Cell-phone numbers long have been regarded as personal as Social Security numbers. That will likely change.
The cell-phone industry is developing a directory of wireless-phone numbers that could lift the veil of privacy consumers have come to expect. The directory could be completed by next year.
Cell-phone carriers say the growing number of consumers cutting ties with traditional phone companies and relying solely on wireless phones will make the directory useful. There are an estimated 163 million cell-phone subscribers, and 8 million people have cut ties with their local exchange carriers and use only a wireless device, according to the Cellular Telecommunications and Internet Association, which represents cell- phone companies.
"If people want to be found in the future, and they live entirely by their wireless phone, a wireless directory will be necessary," CTIA spokesman Travis Larson said.
But critics -- including the nation's largest wireless carrier -- say it's merely an attempt by wireless companies to generate revenue, and they warn a directory will jeopardize consumer privacy. They also argue a wireless directory is unnecessary because consumers can have cell-phone numbers listed in phone books.
Cell-phone companies vow to protect consumer privacy by including in the directory only the wireless numbers of those subscribers who agree to be listed.
The customer-service agreements of wireless carriers give companies the right to put a subscriber's number in a directory once they sign up for service. Wireless companies won't do that if subscribers say they want to be kept off a single, industrywide directory of subscribers, Mr. Larson said.
"Privacy is number one," he said.
But Jordana Beebe, spokeswoman for the San Diego-based Privacy Rights Clearinghouse, said wireless companies will be asking the wrong question. They shouldn't ask people whether they want to be removed from the directory, they should ask whether they want to be added to the list.
"The standard has to be opt-in," she said.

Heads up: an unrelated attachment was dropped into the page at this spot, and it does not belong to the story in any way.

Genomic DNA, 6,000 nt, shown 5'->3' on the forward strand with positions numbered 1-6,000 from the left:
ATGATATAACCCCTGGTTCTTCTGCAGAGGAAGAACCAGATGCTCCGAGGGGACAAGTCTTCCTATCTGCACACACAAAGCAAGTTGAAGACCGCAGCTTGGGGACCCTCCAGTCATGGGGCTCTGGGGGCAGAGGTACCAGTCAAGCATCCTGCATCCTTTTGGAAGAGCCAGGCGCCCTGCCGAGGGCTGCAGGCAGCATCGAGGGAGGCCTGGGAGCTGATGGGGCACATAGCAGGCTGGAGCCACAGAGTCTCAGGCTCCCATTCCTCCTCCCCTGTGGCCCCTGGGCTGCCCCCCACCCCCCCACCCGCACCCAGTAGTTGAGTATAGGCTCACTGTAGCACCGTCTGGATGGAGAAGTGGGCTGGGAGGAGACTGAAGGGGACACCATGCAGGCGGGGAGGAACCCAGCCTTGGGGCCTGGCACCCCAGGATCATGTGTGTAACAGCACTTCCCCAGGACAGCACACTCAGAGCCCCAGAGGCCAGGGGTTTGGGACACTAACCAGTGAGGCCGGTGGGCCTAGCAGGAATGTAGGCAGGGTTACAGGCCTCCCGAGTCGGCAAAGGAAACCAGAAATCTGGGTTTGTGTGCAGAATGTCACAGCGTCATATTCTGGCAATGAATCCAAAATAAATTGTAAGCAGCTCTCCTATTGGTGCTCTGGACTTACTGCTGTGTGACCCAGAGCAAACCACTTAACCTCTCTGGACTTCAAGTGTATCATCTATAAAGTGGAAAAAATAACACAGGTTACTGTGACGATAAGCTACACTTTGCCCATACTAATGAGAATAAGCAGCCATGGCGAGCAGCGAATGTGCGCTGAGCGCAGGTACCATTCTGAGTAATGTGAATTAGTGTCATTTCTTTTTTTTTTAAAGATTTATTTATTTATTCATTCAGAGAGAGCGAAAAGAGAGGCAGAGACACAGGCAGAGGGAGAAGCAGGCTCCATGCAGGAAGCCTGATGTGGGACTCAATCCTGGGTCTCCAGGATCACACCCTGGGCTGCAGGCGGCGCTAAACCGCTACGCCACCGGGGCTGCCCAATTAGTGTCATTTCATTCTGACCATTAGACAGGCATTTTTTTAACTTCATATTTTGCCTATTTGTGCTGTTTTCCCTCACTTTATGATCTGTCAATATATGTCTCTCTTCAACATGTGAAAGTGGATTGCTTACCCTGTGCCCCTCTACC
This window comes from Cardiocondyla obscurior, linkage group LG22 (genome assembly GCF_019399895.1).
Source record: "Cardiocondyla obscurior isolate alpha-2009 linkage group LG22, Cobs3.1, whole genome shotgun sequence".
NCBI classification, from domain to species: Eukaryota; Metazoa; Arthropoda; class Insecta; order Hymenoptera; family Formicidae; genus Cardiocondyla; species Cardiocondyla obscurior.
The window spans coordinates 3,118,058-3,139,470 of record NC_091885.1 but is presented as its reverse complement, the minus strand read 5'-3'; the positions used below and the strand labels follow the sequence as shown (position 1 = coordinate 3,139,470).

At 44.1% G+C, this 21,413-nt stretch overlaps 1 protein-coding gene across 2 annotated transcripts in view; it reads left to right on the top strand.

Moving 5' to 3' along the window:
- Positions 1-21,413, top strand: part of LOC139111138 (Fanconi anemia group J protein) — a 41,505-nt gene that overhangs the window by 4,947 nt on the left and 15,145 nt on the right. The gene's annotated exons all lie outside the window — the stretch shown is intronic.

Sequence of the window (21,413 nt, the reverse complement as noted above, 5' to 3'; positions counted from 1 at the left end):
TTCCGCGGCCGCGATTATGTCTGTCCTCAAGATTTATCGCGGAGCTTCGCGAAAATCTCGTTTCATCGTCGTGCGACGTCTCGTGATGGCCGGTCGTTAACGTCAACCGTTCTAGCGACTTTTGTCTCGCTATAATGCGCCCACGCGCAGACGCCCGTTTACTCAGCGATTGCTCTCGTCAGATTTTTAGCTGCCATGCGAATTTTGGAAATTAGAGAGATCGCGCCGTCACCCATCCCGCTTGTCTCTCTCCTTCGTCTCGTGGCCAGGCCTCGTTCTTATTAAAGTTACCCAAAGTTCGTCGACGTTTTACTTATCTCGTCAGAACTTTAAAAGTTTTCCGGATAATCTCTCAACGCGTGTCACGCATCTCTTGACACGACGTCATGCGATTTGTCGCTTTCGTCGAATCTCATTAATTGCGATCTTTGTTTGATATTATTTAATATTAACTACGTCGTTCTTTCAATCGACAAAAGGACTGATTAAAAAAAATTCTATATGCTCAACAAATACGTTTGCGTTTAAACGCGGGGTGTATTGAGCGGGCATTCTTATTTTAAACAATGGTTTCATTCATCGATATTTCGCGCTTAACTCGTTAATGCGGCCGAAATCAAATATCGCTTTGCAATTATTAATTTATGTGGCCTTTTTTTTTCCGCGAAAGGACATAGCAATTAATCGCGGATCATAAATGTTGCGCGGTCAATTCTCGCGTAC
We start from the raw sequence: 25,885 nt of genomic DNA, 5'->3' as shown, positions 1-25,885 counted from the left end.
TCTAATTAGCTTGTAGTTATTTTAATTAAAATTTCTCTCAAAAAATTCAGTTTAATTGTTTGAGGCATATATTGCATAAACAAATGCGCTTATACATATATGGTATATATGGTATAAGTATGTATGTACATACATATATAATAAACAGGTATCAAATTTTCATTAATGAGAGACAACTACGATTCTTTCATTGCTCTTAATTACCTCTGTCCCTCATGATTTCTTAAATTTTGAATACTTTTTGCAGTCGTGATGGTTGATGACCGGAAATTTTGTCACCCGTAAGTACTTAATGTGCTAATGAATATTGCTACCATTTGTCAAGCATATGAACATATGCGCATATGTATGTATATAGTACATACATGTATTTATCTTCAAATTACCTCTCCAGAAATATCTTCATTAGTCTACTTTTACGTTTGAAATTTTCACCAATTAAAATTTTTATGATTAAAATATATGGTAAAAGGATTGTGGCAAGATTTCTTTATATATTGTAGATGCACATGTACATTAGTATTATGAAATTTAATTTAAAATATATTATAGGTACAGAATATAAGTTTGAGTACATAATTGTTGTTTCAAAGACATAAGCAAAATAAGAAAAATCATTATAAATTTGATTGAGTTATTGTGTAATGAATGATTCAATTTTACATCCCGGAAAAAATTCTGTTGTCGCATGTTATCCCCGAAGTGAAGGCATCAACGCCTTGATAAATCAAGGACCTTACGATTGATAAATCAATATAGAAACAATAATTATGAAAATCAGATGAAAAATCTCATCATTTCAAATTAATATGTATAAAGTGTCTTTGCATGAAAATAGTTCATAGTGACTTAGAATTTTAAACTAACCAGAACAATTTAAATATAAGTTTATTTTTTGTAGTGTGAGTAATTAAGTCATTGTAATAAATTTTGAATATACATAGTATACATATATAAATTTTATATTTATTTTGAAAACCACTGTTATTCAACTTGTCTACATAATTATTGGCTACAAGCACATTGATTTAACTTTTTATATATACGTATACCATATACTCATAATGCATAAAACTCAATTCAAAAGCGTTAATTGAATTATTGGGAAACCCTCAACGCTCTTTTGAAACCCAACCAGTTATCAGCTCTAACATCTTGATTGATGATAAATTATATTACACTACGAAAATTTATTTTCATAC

Rep. Joe Pitts, Pennsylvania Republican, introduced a bill in November to regulate how the industry collects data for the directory. The House Energy and Commerce subcommittee on telecommunications and the Internet could hold a hearing on the issue this summer.
"The list could be a good thing, but it has to be done right," said Derek Karchner, press secretary for Mr. Pitts.
The congressman's bill would legalize the opt-in approach by requiring cell-phone companies to ask current subscribers whether they want to be on the list; allow new subscribers to keep numbers off it; and prevent cell-phone companies from charging people who want numbers off the list.
Mr. Larson said there are no plans to charge consumers in exchange for keeping numbers off the directory.
A list would generate money for the industry each time someone calls directory assistance for a wireless number, though fees haven't been established and could vary from carrier to carrier. A directory could raise $3 billion a year by 2009, according to a study by telecommunications industry consultant Zelos Group Inc.
That is evidence that wireless companies in search of revenue -- not consumers in search of convenience -- are behind efforts to create the list, said Charles Golvin, principal analyst at technology research firm Forrester Research.
"My guess is there is not much appetite among consumers as a whole. Look at the [popularity of] the Do-Not-Call list," he said.
Cell-phone companies won't publish the directory and it won't be sold to telemarketers, Mr. Larson said.
The cost to place wireless calls or send messages to cell phones has prevented telemarketing to wireless phones or wireless spam from becoming a significant problem, but there is growing concern that it will spiral out of control.
"Today it's more of a looming threat, but a wireless directory won't affect that," Mr. Golvin said.
Verizon Wireless, the nation's leading cell-phone company with 38.9 million subscribers, has said it won't contribute phone numbers to the list because it believes most consumers want to keep cell-phone numbers private.